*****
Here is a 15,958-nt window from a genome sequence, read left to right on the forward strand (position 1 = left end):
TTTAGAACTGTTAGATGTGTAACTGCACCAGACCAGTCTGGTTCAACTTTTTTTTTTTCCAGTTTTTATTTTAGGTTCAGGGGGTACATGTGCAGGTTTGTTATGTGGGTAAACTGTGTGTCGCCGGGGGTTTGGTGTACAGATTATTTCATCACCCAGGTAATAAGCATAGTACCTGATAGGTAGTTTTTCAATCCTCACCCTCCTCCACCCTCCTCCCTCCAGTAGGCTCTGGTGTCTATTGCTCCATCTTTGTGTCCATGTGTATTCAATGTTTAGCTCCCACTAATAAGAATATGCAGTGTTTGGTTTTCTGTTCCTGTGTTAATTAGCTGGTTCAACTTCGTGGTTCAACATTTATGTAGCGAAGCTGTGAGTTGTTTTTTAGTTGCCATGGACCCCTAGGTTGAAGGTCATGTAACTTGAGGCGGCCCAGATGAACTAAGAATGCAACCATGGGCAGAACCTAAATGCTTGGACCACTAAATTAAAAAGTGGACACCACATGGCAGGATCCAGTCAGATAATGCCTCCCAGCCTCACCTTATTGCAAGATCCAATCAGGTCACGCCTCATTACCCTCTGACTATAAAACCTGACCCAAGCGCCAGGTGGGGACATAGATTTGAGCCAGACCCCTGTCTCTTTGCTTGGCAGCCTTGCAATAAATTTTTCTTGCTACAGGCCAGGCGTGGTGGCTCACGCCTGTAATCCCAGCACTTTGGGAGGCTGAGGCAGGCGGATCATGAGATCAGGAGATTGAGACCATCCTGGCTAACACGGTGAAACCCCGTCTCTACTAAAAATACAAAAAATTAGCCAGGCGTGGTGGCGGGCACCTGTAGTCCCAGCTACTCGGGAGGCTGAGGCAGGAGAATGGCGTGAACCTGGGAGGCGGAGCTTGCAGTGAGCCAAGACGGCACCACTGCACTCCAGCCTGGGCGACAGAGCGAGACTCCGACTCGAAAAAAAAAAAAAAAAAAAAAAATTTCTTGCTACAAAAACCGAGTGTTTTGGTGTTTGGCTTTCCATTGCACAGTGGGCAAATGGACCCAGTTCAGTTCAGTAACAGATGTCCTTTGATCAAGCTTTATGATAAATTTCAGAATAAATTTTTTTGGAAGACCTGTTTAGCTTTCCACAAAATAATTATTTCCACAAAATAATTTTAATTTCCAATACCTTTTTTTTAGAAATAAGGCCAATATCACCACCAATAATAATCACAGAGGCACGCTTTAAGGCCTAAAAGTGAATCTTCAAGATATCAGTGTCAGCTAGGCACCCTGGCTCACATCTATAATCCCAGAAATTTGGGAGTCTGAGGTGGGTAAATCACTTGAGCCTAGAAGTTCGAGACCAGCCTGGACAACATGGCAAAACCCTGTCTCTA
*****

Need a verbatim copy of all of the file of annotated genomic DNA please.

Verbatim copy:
Here is a 15,958-nt window from a genome sequence, read left to right on the forward strand (position 1 = left end):
TTTAGAACTGTTAGATGTGTAACTGCACCAGACCAGTCTGGTTCAACTTTTTTTTTTTCCAGTTTTTATTTTAGGTTCAGGGGGTACATGTGCAGGTTTGTTATGTGGGTAAACTGTGTGTCGCCGGGGGTTTGGTGTACAGATTATTTCATCACCCAGGTAATAAGCATAGTACCTGATAGGTAGTTTTTCAATCCTCACCCTCCTCCACCCTCCTCCCTCCAGTAGGCTCTGGTGTCTATTGCTCCATCTTTGTGTCCATGTGTATTCAATGTTTAGCTCCCACTAATAAGAATATGCAGTGTTTGGTTTTCTGTTCCTGTGTTAATTAGCTGGTTCAACTTCGTGGTTCAACATTTATGTAGCGAAGCTGTGAGTTGTTTTTTAGTTGCCATGGACCCCTAGGTTGAAGGTCATGTAACTTGAGGCGGCCCAGATGAACTAAGAATGCAACCATGGGCAGAACCTAAATGCTTGGACCACTAAATTAAAAAGTGGACACCACATGGCAGGATCCAGTCAGATAATGCCTCCCAGCCTCACCTTATTGCAAGATCCAATCAGGTCACGCCTCATTACCCTCTGACTATAAAACCTGACCCAAGCGCCAGGTGGGGACATAGATTTGAGCCAGACCCCTGTCTCTTTGCTTGGCAGCCTTGCAATAAATTTTTCTTGCTACAGGCCAGGCGTGGTGGCTCACGCCTGTAATCCCAGCACTTTGGGAGGCTGAGGCAGGCGGATCATGAGATCAGGAGATTGAGACCATCCTGGCTAACACGGTGAAACCCCGTCTCTACTAAAAATACAAAAAATTAGCCAGGCGTGGTGGCGGGCACCTGTAGTCCCAGCTACTCGGGAGGCTGAGGCAGGAGAATGGCGTGAACCTGGGAGGCGGAGCTTGCAGTGAGCCAAGACGGCACCACTGCACTCCAGCCTGGGCGACAGAGCGAGACTCCGACTCGAAAAAAAAAAAAAAAAAAAAAAATTTCTTGCTACAAAAACCGAGTGTTTTGGTGTTTGGCTTTCCATTGCACAGTGGGCAAATGGACCCAGTTCAGTTCAGTAACAGATGTCCTTTGATCAAGCTTTATGATAAATTTCAGAATAAATTTTTTTGGAAGACCTGTTTAGCTTTCCACAAAATAATTATTTCCACAAAATAATTTTAATTTCCAATACCTTTTTTTTAGAAATAAGGCCAATATCACCACCAATAATAATCACAGAGGCACGCTTTAAGGCCTAAAAGTGAATCTTCAAGATATCAGTGTCAGCTAGGCACCCTGGCTCACATCTATAATCCCAGAAATTTGGGAGTCTGAGGTGGGTAAATCACTTGAGCCTAGAAGTTCGAGACCAGCCTGGACAACATGGCAAAACCCTGTCTCTA